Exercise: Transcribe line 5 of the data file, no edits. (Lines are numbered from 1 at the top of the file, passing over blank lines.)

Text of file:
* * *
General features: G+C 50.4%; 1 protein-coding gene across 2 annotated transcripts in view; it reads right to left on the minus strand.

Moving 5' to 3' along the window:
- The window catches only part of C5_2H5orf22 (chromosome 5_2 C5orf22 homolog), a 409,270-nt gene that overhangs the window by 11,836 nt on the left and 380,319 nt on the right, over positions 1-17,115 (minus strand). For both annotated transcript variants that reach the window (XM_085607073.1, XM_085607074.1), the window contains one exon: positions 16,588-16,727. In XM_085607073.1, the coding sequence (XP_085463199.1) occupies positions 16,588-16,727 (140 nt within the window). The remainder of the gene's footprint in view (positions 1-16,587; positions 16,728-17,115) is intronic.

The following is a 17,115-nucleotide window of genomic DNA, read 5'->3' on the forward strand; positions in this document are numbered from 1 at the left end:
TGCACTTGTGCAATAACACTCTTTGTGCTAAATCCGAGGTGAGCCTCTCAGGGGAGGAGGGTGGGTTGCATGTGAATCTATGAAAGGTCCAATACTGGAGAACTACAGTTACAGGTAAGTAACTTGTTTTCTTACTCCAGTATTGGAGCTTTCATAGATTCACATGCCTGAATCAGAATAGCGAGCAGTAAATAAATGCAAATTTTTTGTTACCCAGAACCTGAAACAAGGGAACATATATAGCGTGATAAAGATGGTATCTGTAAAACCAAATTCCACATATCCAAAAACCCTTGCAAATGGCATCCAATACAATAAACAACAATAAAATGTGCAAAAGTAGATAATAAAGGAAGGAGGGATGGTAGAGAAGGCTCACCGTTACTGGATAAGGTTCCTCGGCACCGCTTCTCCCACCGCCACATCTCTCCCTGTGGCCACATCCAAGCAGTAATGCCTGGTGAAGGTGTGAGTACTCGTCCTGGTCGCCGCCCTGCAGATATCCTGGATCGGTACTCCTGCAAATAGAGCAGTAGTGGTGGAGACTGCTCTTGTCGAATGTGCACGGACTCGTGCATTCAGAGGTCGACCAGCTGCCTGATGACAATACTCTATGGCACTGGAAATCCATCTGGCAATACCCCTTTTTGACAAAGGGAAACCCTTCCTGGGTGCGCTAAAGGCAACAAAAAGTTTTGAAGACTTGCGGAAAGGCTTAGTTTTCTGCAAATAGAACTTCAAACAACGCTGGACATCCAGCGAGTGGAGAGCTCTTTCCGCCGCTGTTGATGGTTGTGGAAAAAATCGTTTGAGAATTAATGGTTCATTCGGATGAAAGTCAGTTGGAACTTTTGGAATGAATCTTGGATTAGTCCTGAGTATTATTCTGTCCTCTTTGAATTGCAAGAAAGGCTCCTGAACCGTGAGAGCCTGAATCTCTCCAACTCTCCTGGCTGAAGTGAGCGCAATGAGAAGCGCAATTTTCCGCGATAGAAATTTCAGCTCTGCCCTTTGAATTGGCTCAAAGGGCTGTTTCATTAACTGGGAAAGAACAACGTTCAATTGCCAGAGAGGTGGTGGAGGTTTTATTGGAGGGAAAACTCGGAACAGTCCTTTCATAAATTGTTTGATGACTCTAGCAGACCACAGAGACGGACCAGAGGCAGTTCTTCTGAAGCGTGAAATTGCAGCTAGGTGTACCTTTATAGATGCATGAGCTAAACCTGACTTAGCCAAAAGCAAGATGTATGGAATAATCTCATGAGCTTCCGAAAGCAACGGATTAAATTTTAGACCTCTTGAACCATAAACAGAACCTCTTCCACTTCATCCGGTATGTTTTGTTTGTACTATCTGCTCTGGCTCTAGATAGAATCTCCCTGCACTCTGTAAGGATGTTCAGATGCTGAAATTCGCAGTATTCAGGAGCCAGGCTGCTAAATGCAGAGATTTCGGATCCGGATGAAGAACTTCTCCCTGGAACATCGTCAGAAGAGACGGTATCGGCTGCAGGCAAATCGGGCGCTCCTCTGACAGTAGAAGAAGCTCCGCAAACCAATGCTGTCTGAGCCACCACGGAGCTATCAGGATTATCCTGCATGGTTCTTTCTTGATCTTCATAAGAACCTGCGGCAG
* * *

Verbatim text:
TGCACTTGTGCAATAACACTCTTTGTGCTAAATCCGAGGTGAGCCTCTCAGGGGAGGAGGGTGGGTTGCATGTGAATCTATGAAAGGTCCAATACTGGAGAACTACAGTTACAGGTAAGTAACTTGTTTTCTTACTCCAGTATTGGAGCTTTCATAGATTCACATGCCTGAATCAGAATAGCGAGCAGTAAATAAATGCAAATTTTTTGTTACCCAGAACCTGAAACAAGGGAACATATATAGCGTGATAAAGATGGTATCTGTAAAACCAAATTCCACATATCCAAAAACCCTTGCAAATGGCATCCAATACAATAAACAACAATAAAATGTGCAAAAGTAGATAATAAAGGAAGGAGGGATGGTAGAGAAGGCTCACCGTTACTGGATAAGGTTCCTCGGCACCGCTTCTCCCACCGCCACATCTCTCCCTGTGGCCACATCCAAGCAGTAATGCCTGGTGAAGGTGTGAGTACTCGTCCTGGTCGCCGCCCTGCAGATATCCTGGATCGGTACTCCTGCAAATAGAGCAGTAGTGGTGGAGACTGCTCTTGTCGAATGTGCACGGACTCGTGCATTCAGAGGTCGACCAGCTGCCTGATGACAATACTCTATGGCACTGGAAATCCATCTGGCAATACCCCTTTTTGACAAAGGGAAACCCTTCCTGGGTGCGCTAAAGGCAACAAAAAGTTTTGAAGACTTGCGGAAAGGCTTAGTTTTCTGCAAATAGAACTTCAAACAACGCTGGACATCCAGCGAGTGGAGAGCTCTTTCCGCCGCTGTTGATGGTTGTGGAAAAAATCGTTTGAGAATTAATGGTTCATTCGGATGAAAGTCAGTTGGAACTTTTGGAATGAATCTTGGATTAGTCCTGAGTATTATTCTGTCCTCTTTGAATTGCAAGAAAGGCTCCTGAACCGTGAGAGCCTGAATCTCTCCAACTCTCCTGGCTGAAGTGAGCGCAATGAGAAGCGCAATTTTCCGCGATAGAAATTTCAGCTCTGCCCTTTGAATTGGCTCAAAGGGCTGTTTCATTAACTGGGAAAGAACAACGTTCAATTGCCAGAGAGGTGGTGGAGGTTTTATTGGAGGGAAAACTCGGAACAGTCCTTTCATAAATTGTTTGATGACTCTAGCAGACCACAGAGACGGACCAGAGGCAGTTCTTCTGAAGCGTGAAATTGCAGCTAGGTGTACCTTTATAGATGCATGAGCTAAACCTGACTTAGCCAAAAGCAAGATGTATGGAATAATCTCATGAGCTTCCGAAAGCAACGGATTAAATTTTAGACCTCTTGAACCATAAACAGAACCTCTTCCACTTCATCCGGTATGTTTTGTTTGTACTATCTGCTCTGGCTCTAGATAGAATCTCCCTGCACTCTGTAAGGATGTTCAGATGCTGAAATTCGCAGTATTCAGGAGCCAGGCTGCTAAATGCAGAGATTTCGGATCCGGATGAAGAACTTCTCCCTGGAACATCGTCAGAAGAGACGGTATCGGCTGCAGGCAAATCGGGCGCTCCTCTGACAGTAGAAGAAGCTCCGCAAACCAATGCTGTCTGAGCCACCACGGAGCTATCAGGATTATCCTGCATGGTTCTTTCTTGATCTTCATAAGAACCTGCGGCAG